Sunday, June 27, 2010

Eddie O.

How interesting to find that there is a new biography out about Edwin Reischauer, the Japan and Asia scholar, who later became U.S. ambassador to Japan. Some cynical s.o.b.s have been known to claim that he forget which country he represented.

The new bio, written by George R. Packard---a fellow whose name rang a bell, but I had to google to be sure---is president of the US-Japan Foundation and a former Reischauer assistant. The US-Japan Foundation may also ring a bell. Especially to those foolish, mistaken revisionists who were so sacrilegious as to challenge the Reischauer view of Japan.

In Jeff King's Japan Times review, he points out that Reischauer remains a controversial figure among scholars. I ain't no scholar, but what surprises me about is that Reischauer is still relevant enough to be controversial.

According to King, Reischauer (and apparently Packard) dismisses most of the "revisionist's" because they were closer to correct than him and Reischauer as far as trade, economic issues and Hirohito are concerned because they were "opportunistic journalists out to take advantage of trade issues." (Anyone remember any of the explanations Reischauer originally gave us about 1980s era Japanese trade policies? He later admitted that maybe, just maybe, there could have been something to US complaints other than cultural misunderstandings.)

When I was in university in the late 80s, Reischauer was still very influential in the field. I especially recall his book The Japanese since it is the one which later solidified my opinion of him as a sugar-coater. I understand his reasons---he was trying to repair the WW2 damage to the US-Japan relationship, and introduce Japan to the US (mainly) as something other than a weird country and people that cannot be understood. Reading through that book, one cannot often say that he is entirely wrong or misleading on most points, but something isn't right. Everything was given what appeared to me to be a heavy coat of sugar to play down any less than attractive aspects of Japan. Even though I had had some professors who very aggressively questioned Reischauer's view of Japan, I didn't really grasp it until I first lived and worked here in the early nineties. To accept what Reischauer wrote, and then to come to Japan and see what it really was without a change of mind would require one to assume that yes, Japan is inscrutable, it is something that foreigners can never grasp; it must be some sort of Zen koan, for it seems almost nothing like Eddie wrote in his book.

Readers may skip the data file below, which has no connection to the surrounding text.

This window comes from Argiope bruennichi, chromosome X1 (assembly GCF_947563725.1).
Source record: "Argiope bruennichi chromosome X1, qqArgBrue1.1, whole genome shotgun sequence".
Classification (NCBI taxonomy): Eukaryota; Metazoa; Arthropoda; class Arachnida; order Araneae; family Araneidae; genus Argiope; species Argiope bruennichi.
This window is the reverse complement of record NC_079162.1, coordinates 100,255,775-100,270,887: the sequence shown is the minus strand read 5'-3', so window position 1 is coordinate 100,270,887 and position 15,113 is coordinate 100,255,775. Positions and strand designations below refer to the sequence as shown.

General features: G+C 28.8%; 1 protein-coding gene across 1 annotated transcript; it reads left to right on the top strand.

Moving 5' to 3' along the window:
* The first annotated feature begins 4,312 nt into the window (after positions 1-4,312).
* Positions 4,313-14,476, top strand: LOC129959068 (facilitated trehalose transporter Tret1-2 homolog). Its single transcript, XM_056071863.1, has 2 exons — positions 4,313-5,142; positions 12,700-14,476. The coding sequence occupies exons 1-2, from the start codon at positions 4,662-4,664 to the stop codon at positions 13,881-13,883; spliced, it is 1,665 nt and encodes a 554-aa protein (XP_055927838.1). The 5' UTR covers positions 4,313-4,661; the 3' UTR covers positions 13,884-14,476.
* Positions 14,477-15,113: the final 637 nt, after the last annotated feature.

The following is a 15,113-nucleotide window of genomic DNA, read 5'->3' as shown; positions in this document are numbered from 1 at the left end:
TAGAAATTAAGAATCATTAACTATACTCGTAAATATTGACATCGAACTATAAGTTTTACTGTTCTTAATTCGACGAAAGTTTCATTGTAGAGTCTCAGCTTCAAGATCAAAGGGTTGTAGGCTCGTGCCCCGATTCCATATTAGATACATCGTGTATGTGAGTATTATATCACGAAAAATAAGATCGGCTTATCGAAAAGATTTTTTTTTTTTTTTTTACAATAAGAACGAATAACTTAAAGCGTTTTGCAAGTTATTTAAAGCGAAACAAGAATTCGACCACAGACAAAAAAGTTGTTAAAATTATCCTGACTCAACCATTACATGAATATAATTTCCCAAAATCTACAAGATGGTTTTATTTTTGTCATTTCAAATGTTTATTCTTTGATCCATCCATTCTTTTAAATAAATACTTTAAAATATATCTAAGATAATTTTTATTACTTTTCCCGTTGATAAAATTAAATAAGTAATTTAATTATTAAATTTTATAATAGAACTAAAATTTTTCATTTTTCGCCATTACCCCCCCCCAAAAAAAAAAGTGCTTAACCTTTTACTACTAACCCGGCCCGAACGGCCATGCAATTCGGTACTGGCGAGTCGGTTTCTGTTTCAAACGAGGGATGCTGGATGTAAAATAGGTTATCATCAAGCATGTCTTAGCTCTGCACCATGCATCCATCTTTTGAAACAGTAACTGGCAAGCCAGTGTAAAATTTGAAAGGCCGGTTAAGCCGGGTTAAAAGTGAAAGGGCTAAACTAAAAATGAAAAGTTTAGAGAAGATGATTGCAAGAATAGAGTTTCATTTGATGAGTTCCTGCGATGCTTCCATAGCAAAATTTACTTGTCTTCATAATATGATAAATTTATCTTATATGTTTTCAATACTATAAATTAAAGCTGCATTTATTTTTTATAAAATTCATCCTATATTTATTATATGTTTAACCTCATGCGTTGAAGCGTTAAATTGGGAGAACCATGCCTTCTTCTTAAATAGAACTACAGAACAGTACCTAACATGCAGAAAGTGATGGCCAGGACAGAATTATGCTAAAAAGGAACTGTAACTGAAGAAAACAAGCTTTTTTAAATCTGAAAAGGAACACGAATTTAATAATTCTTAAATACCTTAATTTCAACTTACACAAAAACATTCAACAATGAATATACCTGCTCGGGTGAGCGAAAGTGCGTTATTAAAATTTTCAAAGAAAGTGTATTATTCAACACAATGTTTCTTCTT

Despite that, I have a fascination with the man. I have probably read most of his books and I will spend 33 plus bucks on a book about him which I am guessing will be a sugar-coating of Reischauer. If I can escape the Google disease and actually read the whole book in less than a month, I am kinda curious to see what difference having spent the last 10-plus consecutive years in Japan might make in my opinion.

Related: Reviewing Revisionism: Judging a Legacy of an era of U.S.-Japan Acrimony. The Asia Foundation. Had it not been for the revisionists that Reischauer (and Packard) dismissed, would things have been better? From 2000.

Edited: Removed reference to Reischauer and US aiding LDP until I verify my memory and find links. He was influential in ultimately ending the US subsidy for the LDP.

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